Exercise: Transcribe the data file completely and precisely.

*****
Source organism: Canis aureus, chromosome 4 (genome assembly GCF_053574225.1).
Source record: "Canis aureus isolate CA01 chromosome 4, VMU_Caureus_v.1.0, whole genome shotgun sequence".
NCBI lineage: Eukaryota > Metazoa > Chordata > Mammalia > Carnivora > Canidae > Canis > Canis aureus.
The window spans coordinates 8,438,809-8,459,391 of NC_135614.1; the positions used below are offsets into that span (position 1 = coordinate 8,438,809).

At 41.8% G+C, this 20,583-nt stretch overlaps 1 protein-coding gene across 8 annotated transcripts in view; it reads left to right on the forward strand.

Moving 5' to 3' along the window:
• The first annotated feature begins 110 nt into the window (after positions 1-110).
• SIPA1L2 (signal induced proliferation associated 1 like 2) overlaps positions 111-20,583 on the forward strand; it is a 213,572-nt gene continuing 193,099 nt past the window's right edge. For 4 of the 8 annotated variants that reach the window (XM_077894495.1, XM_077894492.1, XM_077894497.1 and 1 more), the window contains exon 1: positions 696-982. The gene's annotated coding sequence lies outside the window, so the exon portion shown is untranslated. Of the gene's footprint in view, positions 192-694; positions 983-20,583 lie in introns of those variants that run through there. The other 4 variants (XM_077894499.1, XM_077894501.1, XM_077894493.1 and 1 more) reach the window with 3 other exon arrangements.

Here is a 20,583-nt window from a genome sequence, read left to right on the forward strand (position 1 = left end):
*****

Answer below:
Source organism: Canis aureus, chromosome 4 (genome assembly GCF_053574225.1).
Source record: "Canis aureus isolate CA01 chromosome 4, VMU_Caureus_v.1.0, whole genome shotgun sequence".
NCBI lineage: Eukaryota > Metazoa > Chordata > Mammalia > Carnivora > Canidae > Canis > Canis aureus.
The window spans coordinates 8,438,809-8,459,391 of NC_135614.1; the positions used below are offsets into that span (position 1 = coordinate 8,438,809).

At 41.8% G+C, this 20,583-nt stretch overlaps 1 protein-coding gene across 8 annotated transcripts in view; it reads left to right on the forward strand.

Moving 5' to 3' along the window:
• The first annotated feature begins 110 nt into the window (after positions 1-110).
• SIPA1L2 (signal induced proliferation associated 1 like 2) overlaps positions 111-20,583 on the forward strand; it is a 213,572-nt gene continuing 193,099 nt past the window's right edge. For 4 of the 8 annotated variants that reach the window (XM_077894495.1, XM_077894492.1, XM_077894497.1 and 1 more), the window contains exon 1: positions 696-982. The gene's annotated coding sequence lies outside the window, so the exon portion shown is untranslated. Of the gene's footprint in view, positions 192-694; positions 983-20,583 lie in introns of those variants that run through there. The other 4 variants (XM_077894499.1, XM_077894501.1, XM_077894493.1 and 1 more) reach the window with 3 other exon arrangements.

Here is a 20,583-nt window from a genome sequence, read left to right on the forward strand (position 1 = left end):